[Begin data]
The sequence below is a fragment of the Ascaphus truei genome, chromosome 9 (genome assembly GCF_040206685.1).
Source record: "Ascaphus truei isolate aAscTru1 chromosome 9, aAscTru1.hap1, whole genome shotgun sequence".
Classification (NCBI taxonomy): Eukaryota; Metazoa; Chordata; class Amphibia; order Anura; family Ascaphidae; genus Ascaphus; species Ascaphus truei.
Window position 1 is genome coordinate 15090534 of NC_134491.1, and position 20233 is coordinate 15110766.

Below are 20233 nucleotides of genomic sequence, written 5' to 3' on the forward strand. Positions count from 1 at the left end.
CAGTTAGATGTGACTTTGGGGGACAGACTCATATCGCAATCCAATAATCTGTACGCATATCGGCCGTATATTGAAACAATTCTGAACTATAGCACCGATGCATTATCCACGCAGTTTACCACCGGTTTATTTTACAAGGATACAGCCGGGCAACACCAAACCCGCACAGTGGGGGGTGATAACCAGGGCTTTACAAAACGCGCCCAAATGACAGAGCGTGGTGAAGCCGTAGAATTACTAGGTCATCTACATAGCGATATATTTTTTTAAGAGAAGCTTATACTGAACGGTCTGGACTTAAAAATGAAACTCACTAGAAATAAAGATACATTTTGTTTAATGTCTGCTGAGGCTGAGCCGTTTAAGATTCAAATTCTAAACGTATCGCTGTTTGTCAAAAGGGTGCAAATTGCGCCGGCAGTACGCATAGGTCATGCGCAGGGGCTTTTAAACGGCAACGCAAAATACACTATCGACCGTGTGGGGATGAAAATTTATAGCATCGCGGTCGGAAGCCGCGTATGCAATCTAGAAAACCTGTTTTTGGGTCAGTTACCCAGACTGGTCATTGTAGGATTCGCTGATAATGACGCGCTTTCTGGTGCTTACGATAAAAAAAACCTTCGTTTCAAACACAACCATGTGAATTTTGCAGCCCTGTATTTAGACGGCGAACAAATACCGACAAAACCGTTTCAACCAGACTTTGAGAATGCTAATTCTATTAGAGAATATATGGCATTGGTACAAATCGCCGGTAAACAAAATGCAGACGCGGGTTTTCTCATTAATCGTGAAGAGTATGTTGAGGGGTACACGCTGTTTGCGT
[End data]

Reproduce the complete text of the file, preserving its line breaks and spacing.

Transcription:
The sequence below is a fragment of the Ascaphus truei genome, chromosome 9 (genome assembly GCF_040206685.1).
Source record: "Ascaphus truei isolate aAscTru1 chromosome 9, aAscTru1.hap1, whole genome shotgun sequence".
Classification (NCBI taxonomy): Eukaryota; Metazoa; Chordata; class Amphibia; order Anura; family Ascaphidae; genus Ascaphus; species Ascaphus truei.
Window position 1 is genome coordinate 15090534 of NC_134491.1, and position 20233 is coordinate 15110766.

Below are 20233 nucleotides of genomic sequence, written 5' to 3' on the forward strand. Positions count from 1 at the left end.
CAGTTAGATGTGACTTTGGGGGACAGACTCATATCGCAATCCAATAATCTGTACGCATATCGGCCGTATATTGAAACAATTCTGAACTATAGCACCGATGCATTATCCACGCAGTTTACCACCGGTTTATTTTACAAGGATACAGCCGGGCAACACCAAACCCGCACAGTGGGGGGTGATAACCAGGGCTTTACAAAACGCGCCCAAATGACAGAGCGTGGTGAAGCCGTAGAATTACTAGGTCATCTACATAGCGATATATTTTTTTAAGAGAAGCTTATACTGAACGGTCTGGACTTAAAAATGAAACTCACTAGAAATAAAGATACATTTTGTTTAATGTCTGCTGAGGCTGAGCCGTTTAAGATTCAAATTCTAAACGTATCGCTGTTTGTCAAAAGGGTGCAAATTGCGCCGGCAGTACGCATAGGTCATGCGCAGGGGCTTTTAAACGGCAACGCAAAATACACTATCGACCGTGTGGGGATGAAAATTTATAGCATCGCGGTCGGAAGCCGCGTATGCAATCTAGAAAACCTGTTTTTGGGTCAGTTACCCAGACTGGTCATTGTAGGATTCGCTGATAATGACGCGCTTTCTGGTGCTTACGATAAAAAAAACCTTCGTTTCAAACACAACCATGTGAATTTTGCAGCCCTGTATTTAGACGGCGAACAAATACCGACAAAACCGTTTCAACCAGACTTTGAGAATGCTAATTCTATTAGAGAATATATGGCATTGGTACAAATCGCCGGTAAACAAAATGCAGACGCGGGTTTTCTCATTAATCGTGAAGAGTATGTTGAGGGGTACACGCTGTTTGCGT